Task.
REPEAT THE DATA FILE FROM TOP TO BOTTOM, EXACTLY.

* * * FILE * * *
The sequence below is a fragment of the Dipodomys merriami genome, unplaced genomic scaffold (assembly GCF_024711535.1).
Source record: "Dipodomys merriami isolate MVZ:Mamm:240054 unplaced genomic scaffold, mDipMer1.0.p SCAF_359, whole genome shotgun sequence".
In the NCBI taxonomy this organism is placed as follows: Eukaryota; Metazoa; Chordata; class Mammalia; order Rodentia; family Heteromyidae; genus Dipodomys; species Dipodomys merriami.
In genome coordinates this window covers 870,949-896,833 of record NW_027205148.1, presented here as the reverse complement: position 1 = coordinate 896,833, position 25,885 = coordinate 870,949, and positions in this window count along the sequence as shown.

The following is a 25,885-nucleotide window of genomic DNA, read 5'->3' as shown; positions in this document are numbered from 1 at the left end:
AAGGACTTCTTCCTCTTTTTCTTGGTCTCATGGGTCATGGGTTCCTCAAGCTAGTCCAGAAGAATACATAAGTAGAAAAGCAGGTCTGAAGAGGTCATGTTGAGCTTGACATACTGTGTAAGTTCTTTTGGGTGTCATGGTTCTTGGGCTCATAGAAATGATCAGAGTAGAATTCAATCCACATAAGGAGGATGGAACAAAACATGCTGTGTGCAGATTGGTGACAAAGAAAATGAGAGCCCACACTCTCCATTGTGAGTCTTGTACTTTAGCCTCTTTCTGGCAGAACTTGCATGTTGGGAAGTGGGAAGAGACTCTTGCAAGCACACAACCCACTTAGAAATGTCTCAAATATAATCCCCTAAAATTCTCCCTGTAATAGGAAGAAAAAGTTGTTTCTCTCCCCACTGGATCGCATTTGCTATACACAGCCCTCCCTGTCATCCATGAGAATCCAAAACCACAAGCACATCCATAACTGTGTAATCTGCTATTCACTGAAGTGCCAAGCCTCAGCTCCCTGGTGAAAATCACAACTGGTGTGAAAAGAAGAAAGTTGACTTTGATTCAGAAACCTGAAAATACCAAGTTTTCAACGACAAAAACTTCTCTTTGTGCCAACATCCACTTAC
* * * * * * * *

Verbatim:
The sequence below is a fragment of the Dipodomys merriami genome, unplaced genomic scaffold (assembly GCF_024711535.1).
Source record: "Dipodomys merriami isolate MVZ:Mamm:240054 unplaced genomic scaffold, mDipMer1.0.p SCAF_359, whole genome shotgun sequence".
In the NCBI taxonomy this organism is placed as follows: Eukaryota; Metazoa; Chordata; class Mammalia; order Rodentia; family Heteromyidae; genus Dipodomys; species Dipodomys merriami.
In genome coordinates this window covers 870,949-896,833 of record NW_027205148.1, presented here as the reverse complement: position 1 = coordinate 896,833, position 25,885 = coordinate 870,949, and positions in this window count along the sequence as shown.

The following is a 25,885-nucleotide window of genomic DNA, read 5'->3' as shown; positions in this document are numbered from 1 at the left end:
AAGGACTTCTTCCTCTTTTTCTTGGTCTCATGGGTCATGGGTTCCTCAAGCTAGTCCAGAAGAATACATAAGTAGAAAAGCAGGTCTGAAGAGGTCATGTTGAGCTTGACATACTGTGTAAGTTCTTTTGGGTGTCATGGTTCTTGGGCTCATAGAAATGATCAGAGTAGAATTCAATCCACATAAGGAGGATGGAACAAAACATGCTGTGTGCAGATTGGTGACAAAGAAAATGAGAGCCCACACTCTCCATTGTGAGTCTTGTACTTTAGCCTCTTTCTGGCAGAACTTGCATGTTGGGAAGTGGGAAGAGACTCTTGCAAGCACACAACCCACTTAGAAATGTCTCAAATATAATCCCCTAAAATTCTCCCTGTAATAGGAAGAAAAAGTTGTTTCTCTCCCCACTGGATCGCATTTGCTATACACAGCCCTCCCTGTCATCCATGAGAATCCAAAACCACAAGCACATCCATAACTGTGTAATCTGCTATTCACTGAAGTGCCAAGCCTCAGCTCCCTGGTGAAAATCACAACTGGTGTGAAAAGAAGAAAGTTGACTTTGATTCAGAAACCTGAAAATACCAAGTTTTCAACGACAAAAACTTCTCTTTGTGCCAACATCCACTTAC